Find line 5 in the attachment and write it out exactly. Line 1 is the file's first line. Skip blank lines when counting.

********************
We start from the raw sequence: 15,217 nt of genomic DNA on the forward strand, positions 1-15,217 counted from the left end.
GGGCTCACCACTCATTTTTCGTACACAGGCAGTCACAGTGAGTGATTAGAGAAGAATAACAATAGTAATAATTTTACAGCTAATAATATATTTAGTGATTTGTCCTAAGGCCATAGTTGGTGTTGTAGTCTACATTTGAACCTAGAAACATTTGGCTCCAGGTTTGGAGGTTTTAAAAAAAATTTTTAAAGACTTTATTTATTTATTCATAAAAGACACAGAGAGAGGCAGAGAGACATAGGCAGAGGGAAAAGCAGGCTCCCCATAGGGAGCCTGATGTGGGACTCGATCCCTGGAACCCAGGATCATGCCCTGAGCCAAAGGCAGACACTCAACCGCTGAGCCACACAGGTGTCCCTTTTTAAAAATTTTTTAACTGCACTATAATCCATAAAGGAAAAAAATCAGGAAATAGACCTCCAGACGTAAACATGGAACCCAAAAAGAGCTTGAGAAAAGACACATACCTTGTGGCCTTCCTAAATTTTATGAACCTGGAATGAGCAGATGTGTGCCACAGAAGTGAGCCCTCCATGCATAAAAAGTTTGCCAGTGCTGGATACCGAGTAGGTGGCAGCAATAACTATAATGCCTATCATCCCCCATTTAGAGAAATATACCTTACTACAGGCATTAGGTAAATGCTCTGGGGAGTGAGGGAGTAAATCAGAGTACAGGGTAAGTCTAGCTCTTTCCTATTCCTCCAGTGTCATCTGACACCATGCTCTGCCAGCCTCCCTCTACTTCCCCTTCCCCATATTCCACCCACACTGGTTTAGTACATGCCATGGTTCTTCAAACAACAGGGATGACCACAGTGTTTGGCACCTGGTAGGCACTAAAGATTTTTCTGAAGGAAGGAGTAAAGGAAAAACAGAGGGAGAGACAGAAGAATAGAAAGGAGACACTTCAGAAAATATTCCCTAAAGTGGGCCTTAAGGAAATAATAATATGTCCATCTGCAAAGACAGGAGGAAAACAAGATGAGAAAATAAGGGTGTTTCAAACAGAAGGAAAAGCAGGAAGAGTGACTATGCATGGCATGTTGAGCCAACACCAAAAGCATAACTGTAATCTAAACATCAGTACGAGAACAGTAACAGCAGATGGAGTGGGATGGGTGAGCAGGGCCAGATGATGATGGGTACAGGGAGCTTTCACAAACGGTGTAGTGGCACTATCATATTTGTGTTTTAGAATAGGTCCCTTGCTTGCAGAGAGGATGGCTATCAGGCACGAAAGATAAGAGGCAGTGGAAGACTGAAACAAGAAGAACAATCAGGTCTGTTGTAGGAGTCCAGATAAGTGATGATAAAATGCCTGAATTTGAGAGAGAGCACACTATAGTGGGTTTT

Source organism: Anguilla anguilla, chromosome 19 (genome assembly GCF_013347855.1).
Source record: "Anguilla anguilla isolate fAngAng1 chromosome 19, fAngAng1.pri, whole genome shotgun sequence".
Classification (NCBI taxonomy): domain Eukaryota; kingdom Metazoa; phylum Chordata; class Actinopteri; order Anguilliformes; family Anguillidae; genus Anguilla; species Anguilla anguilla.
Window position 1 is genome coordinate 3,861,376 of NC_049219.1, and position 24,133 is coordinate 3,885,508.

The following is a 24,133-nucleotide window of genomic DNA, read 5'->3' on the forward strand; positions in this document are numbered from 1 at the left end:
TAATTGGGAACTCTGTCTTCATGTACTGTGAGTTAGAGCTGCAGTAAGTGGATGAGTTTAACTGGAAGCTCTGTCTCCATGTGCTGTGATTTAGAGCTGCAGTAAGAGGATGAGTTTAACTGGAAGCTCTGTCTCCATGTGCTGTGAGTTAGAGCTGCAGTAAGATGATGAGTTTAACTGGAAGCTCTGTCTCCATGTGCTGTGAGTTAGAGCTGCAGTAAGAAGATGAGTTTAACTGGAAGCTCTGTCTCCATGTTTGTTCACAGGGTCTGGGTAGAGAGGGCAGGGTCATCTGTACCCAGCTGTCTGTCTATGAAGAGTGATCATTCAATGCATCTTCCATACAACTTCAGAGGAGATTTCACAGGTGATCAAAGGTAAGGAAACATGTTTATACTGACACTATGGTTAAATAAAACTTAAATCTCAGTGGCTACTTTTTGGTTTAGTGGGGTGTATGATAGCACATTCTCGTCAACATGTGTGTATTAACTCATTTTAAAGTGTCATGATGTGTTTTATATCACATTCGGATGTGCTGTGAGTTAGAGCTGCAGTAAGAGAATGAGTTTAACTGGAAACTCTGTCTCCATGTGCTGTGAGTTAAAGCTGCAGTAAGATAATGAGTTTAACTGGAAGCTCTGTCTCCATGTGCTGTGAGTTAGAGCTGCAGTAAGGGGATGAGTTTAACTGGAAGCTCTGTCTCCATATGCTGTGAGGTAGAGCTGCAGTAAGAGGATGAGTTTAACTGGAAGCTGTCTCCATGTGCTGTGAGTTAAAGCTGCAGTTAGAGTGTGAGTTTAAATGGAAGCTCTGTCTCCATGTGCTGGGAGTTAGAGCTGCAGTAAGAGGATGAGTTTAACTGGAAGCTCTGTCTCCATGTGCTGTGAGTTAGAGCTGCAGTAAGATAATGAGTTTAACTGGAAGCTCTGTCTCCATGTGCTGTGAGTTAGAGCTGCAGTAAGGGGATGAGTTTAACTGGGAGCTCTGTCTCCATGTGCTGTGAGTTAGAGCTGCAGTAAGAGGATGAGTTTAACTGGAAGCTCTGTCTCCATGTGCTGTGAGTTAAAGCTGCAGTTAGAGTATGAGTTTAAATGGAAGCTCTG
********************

Classification (NCBI taxonomy): domain Eukaryota; kingdom Metazoa; phylum Chordata; class Actinopteri; order Anguilliformes; family Anguillidae; genus Anguilla; species Anguilla anguilla.